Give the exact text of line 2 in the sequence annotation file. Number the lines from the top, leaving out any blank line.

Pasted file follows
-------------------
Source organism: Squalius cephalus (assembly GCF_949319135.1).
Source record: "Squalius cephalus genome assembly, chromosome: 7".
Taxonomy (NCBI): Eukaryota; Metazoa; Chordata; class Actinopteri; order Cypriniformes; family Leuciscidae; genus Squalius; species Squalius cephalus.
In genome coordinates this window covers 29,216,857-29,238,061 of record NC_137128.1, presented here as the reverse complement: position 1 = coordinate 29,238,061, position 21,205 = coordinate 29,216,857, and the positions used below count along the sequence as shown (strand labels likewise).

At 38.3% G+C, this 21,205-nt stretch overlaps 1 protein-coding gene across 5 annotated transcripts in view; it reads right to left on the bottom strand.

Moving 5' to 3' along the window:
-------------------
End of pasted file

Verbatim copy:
Source record: "Squalius cephalus genome assembly, chromosome: 7".